Works Cited

Afifi, Walid and Burgoon, J. K.  (1998).  “We never talk about that:  A comparison of      cross-sex friendships and dating relationships on uncertainty and topic avoidance.”  Personal Relationships, 5, 255-272.

Afifi, Walid and Faulkner, Sandra L.  (2000).  “On being ‘just friends’:  The frequency     and impact of sexual activity in cross-sex friendships.”  Journal of Social and        Personal Relationships.  Vol. 17, No. 2, Apr. 2000.  205-222

Afifi, Walid and Guerrero, Laura K.  (1998).  “Some Things Are Better Left Unsaid II:    Topic Avoidance in Friendships.”  Communication Quarterly, 46, No. 3, Summer           1998.  231-249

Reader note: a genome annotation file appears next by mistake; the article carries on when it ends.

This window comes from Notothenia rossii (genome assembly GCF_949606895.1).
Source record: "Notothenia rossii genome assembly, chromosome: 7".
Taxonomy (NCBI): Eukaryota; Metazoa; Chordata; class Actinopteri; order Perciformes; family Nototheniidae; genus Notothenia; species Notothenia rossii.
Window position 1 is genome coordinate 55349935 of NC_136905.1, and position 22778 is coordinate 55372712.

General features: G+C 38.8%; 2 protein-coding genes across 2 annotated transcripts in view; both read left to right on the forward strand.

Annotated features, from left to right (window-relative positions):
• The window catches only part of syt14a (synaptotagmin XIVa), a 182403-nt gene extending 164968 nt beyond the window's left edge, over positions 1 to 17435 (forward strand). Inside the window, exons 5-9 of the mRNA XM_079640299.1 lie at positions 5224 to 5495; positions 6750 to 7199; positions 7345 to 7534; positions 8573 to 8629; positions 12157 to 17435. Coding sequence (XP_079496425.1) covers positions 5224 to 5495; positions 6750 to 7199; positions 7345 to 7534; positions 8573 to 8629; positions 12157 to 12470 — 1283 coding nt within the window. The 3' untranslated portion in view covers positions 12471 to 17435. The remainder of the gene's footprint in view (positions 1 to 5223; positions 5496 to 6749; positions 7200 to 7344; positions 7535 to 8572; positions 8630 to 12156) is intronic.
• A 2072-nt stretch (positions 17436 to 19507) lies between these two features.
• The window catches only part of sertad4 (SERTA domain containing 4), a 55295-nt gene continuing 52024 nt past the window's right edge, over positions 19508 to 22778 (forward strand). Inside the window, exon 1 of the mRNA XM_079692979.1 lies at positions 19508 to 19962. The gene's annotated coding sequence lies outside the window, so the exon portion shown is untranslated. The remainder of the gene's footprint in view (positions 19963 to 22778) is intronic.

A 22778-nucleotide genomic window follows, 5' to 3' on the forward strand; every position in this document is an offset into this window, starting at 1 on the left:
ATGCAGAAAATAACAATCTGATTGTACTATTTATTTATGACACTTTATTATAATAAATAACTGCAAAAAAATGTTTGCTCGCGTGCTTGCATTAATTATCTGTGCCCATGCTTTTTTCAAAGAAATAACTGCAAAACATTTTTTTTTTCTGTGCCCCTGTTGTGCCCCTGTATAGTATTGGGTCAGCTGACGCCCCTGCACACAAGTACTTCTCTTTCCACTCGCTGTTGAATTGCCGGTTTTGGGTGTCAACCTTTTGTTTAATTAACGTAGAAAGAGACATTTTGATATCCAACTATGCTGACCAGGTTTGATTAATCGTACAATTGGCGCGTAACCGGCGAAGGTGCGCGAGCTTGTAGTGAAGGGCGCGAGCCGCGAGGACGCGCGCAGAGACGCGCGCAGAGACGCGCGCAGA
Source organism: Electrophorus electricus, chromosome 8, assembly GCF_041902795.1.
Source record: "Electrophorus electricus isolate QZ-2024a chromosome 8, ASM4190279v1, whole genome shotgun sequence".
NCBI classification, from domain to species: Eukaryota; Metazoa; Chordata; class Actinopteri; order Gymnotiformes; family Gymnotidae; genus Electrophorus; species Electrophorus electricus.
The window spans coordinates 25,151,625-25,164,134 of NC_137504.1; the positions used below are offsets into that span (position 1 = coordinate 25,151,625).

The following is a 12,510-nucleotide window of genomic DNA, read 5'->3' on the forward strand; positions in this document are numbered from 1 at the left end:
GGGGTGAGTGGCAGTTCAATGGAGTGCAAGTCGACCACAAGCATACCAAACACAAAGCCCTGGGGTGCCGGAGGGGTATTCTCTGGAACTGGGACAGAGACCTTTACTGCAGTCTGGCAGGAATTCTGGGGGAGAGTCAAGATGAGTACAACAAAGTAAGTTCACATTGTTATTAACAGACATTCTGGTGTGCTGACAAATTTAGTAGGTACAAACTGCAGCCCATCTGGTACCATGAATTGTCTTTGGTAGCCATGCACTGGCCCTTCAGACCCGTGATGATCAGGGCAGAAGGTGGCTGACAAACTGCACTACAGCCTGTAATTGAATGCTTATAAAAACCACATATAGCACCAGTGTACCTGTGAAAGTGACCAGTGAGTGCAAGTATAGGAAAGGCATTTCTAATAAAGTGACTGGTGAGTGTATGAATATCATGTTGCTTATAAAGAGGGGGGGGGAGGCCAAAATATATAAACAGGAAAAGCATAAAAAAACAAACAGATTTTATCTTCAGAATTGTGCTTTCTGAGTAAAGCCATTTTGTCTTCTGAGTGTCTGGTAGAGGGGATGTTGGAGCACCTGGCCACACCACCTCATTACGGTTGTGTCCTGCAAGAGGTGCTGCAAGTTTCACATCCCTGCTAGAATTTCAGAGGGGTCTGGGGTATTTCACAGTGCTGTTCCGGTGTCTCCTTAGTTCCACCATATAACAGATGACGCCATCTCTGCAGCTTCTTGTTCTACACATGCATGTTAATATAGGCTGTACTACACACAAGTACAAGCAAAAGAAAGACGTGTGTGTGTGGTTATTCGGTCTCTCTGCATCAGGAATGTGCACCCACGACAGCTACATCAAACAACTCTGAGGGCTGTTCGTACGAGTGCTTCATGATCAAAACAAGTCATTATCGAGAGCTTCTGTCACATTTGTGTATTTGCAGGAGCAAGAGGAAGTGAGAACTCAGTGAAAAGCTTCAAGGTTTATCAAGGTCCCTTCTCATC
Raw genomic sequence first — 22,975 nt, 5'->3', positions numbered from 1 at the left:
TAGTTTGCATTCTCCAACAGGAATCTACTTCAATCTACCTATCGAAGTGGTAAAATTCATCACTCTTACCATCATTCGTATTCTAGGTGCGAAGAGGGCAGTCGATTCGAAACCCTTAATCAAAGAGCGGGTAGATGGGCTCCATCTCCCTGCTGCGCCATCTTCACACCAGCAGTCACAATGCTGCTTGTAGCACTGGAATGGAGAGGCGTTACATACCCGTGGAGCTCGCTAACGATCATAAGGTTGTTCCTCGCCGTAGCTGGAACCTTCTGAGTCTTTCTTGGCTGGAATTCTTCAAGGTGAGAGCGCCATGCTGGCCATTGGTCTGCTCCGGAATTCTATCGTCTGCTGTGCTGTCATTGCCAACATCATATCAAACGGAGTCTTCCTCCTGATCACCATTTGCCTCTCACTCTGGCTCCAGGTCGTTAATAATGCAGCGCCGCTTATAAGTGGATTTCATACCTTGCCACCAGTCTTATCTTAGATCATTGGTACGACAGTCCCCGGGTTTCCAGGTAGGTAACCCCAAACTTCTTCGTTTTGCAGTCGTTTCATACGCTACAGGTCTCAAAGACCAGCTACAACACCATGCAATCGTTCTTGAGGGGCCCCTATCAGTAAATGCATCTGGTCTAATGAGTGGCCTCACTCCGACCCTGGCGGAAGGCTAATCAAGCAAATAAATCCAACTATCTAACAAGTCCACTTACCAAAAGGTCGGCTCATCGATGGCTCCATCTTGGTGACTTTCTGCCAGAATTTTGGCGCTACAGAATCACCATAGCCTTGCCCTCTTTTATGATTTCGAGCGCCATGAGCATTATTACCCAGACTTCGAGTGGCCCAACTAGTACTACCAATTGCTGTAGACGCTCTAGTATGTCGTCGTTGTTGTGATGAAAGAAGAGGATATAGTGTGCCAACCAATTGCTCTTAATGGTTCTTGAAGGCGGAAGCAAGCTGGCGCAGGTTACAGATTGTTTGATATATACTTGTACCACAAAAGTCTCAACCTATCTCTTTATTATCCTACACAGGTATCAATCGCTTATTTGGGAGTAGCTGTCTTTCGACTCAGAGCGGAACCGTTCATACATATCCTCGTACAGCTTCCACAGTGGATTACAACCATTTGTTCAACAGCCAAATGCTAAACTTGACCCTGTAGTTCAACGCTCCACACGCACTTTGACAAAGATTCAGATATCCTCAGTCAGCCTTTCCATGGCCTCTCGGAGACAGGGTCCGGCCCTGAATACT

Elkins, Leigh E., and Peterson, Christopher.  (1993).  “Gender Differences in Best             Friendships.”  Sex Roles 29.  497-508

Grigoriadis, Vanessa.  (2003).  “The New Position on Casual Sex.”  New York Magazine. Jan. 13, 2003.  <http://www.metronewyork.com/nymetro/news/features/n_8227/>

Monsour, Michael.  (2002).  Women and Men as Friends:  Relationships Across the Life     Span in the 21st Century.  Mahwah, NJ:  Lawrence Erlbaum Associates.

Reiner, Rob.  (Director).  Nora Ephron.  (Writer).  (1989).  When Harry Met Sally

[Film].  Burbank, CA:  Warner Bros.

Rubin, Lillian B.  (1984).  Intimate Strangers:  Men and Women Together.  Philadelphia:  Harper & Row.